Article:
6 Helpful Tips When Your Aging Parents Reject Home Care
When seniors refuse help, it can be frustrating for family caregivers. As your parent or loved one ages, you want to make sure they are protected and well-cared for, but you also don’t want to compromise their freedom and independence. It might be difficult or uncomfortable, but discussing in-home care is essential to ensuring your loved one’s happiness and quality of life. Here are some suggestions on what to do if an elderly parent refuses caregiving or assisted living services.
Learn and Observe
Think about the services your parent needs first before bringing up assisted home care. Observe their daily routine to determine if they encounter any challenges. Do they have too much to do around the house? Do they now eat dinner before remembering to switch off the stove? Do they have trouble getting dressed in the morning? Make a list of the responsibilities and services you believe might be beneficial for your parent. Finding in-home care providers that can deliver the level of care your parent needs will be easier if you begin to recognize what kind of support they need.
Understand the “WHY”
Start with gaining a logical and objective understanding of the reasons behind the unwillingness to seek help. When privacy and dignity are important, it can be totally OK for your parent to refuse support in those areas of their life.
Keep in mind that you can introduce care gradually. There are many tools and gadgets that can help your loved one use the restroom and dress independently, so a caregiver may first be hired only to help around the house and keep them company. It might then be easier to raise the level of care after some time has passed.
Figure out Their Fear
Your aging parent will probably harbor deep-seated concerns about their situation and may experience fear at the idea of losing their home or needing care at home.
However, if these ideas progress to full-fledged paranoia with no basis in reality, evaluate whether the home environment may be contributing to this. The scenario can get worse due to inadequate lighting, clutter, or poor noise insulation. Help them make improvements to their house while emphasizing how doing so will enable them to remain there and age in place.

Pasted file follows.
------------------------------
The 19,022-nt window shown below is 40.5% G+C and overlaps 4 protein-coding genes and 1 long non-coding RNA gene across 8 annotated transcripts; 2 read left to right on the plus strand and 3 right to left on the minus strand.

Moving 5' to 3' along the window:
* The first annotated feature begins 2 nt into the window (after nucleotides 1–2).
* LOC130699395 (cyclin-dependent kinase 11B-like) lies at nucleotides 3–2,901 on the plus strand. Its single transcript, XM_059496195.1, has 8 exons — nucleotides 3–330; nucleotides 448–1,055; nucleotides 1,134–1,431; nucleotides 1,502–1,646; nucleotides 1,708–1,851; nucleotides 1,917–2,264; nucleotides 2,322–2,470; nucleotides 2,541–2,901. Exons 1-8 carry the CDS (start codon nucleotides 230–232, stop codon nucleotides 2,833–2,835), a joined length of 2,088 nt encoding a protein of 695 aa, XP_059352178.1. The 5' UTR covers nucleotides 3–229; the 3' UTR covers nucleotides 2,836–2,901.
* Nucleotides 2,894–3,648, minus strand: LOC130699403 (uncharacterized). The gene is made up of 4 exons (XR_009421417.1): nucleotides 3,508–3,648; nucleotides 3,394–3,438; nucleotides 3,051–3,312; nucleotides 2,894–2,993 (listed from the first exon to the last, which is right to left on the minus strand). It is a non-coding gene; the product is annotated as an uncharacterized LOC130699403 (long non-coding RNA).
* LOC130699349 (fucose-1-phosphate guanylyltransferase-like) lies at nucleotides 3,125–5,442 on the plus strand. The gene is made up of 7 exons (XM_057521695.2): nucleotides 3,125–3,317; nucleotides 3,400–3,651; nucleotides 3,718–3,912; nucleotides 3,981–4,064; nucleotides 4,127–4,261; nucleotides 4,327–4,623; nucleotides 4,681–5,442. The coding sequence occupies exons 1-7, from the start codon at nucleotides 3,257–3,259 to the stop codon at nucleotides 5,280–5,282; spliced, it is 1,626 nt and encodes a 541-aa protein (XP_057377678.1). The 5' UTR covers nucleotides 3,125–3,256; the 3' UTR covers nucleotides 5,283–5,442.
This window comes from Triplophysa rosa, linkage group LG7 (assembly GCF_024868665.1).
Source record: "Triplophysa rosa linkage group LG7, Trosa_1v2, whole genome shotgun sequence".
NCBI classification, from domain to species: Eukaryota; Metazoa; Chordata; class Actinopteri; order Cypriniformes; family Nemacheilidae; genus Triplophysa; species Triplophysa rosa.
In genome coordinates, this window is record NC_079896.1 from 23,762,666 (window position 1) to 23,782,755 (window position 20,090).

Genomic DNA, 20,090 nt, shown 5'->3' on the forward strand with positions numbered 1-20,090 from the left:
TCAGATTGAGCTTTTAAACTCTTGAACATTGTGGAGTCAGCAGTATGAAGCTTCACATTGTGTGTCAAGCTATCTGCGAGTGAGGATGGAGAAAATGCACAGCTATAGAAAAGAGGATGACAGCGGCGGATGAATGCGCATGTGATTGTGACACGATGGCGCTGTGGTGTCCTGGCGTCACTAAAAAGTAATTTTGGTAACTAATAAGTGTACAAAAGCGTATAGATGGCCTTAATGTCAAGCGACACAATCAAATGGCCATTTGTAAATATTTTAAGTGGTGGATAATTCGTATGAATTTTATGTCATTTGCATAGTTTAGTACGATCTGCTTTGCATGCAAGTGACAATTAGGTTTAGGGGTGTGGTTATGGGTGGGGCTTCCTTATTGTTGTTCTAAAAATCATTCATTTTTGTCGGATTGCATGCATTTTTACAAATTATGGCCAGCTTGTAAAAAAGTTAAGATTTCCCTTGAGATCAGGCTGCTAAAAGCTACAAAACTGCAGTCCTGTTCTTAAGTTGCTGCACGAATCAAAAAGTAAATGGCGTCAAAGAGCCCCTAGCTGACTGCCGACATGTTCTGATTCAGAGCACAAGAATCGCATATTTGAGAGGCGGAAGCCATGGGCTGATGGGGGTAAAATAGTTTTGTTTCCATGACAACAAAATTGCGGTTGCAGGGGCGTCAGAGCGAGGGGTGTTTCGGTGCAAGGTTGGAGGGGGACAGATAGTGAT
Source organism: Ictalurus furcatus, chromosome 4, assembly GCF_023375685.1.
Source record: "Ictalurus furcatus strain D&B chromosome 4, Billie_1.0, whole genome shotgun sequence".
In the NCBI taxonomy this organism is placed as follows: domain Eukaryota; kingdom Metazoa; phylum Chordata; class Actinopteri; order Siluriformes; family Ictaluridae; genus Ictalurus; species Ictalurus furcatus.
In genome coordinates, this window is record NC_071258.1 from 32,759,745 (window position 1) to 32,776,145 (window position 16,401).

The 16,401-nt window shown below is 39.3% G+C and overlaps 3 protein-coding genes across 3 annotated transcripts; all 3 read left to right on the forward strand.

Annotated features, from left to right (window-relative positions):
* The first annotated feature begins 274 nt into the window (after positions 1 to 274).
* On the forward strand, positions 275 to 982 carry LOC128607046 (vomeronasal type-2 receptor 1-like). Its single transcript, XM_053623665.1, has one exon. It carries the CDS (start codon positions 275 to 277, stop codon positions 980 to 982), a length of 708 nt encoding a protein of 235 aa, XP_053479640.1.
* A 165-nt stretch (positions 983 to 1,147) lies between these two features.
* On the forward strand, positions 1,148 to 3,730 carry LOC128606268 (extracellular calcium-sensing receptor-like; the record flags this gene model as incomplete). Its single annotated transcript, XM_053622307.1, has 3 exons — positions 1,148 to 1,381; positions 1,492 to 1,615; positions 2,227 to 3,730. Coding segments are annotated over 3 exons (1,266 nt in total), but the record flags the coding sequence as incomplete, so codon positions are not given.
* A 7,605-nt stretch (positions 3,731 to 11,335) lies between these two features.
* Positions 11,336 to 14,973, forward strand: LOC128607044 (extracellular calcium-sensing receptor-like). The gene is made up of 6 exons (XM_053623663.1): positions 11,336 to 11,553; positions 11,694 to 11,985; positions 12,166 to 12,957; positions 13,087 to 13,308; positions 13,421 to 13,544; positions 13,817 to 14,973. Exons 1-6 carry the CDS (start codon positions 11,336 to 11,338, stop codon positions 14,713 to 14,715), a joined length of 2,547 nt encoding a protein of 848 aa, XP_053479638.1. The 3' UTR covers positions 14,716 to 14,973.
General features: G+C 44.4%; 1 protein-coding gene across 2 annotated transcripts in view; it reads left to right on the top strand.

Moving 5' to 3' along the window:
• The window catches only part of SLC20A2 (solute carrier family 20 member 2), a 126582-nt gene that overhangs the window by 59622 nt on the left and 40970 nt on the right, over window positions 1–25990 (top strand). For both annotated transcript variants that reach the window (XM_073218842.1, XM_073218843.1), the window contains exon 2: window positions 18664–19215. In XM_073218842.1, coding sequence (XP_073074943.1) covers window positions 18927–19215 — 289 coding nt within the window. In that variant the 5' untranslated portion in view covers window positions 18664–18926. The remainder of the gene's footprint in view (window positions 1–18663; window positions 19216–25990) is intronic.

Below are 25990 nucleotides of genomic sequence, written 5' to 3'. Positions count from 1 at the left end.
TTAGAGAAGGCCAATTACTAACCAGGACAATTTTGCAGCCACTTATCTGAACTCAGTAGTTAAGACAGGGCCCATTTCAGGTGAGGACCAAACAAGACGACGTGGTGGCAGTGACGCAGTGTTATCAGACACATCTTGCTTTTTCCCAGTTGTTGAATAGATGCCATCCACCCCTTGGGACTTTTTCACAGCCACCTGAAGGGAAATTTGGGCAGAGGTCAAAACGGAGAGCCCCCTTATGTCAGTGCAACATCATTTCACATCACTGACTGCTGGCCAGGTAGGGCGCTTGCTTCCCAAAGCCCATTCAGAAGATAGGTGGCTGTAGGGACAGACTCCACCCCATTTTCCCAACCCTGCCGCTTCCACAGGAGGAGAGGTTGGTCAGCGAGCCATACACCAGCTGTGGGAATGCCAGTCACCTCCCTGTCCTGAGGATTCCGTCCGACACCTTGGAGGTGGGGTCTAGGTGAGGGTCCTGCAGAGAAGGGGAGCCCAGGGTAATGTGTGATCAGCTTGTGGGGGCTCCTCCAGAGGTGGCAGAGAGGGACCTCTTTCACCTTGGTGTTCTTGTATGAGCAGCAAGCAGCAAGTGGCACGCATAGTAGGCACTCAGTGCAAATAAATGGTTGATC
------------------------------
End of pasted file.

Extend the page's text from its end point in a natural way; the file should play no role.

Have a Unified Team
A single person should never choose a caregiving service. Reach out and discuss your loved one’s medical needs and the best ways to care for them with your siblings, sisters, kids, aunts, and uncles. Creating a caregiving team gives everyone in the family the impression that they have a say in the type of care that is provided for a loved one. A team mentality prevents you from feeling alone and frustrated while sharing the burden of giving care.
Power of Attorney
Included in any conversation about in-home care must be financial considerations. While a caregiving team is advised, ideally only one person should have power of attorney over your parent’s medical decisions. Naturally, your family should talk about your loved one’s needs and potential medical treatments together, but the final financial choice must be made by one capable individual.
Prepare & Present Options to Choose From
By obtaining information on a few providers, you can enable your parents to decide on home care. What do they look for in a home care provider? How much is the budget? Discuss the services that a professional caregiver can provide that they may not have thought of before, such as companionship, assistance with housework, and transportation to medical appointments. After learning more about a few possibilities, sit down and weigh the advantages and disadvantages as a group.
Remember that you will still play an important role as the coordinator and advocate even if you work with a professional caregiver. It is equally valuable to hear your thoughts about a reputable home care provider.
Call Thrive USA Home Care at (301) 882-4717 if you’re interested in our compassionate home care services for yourself or a loved one.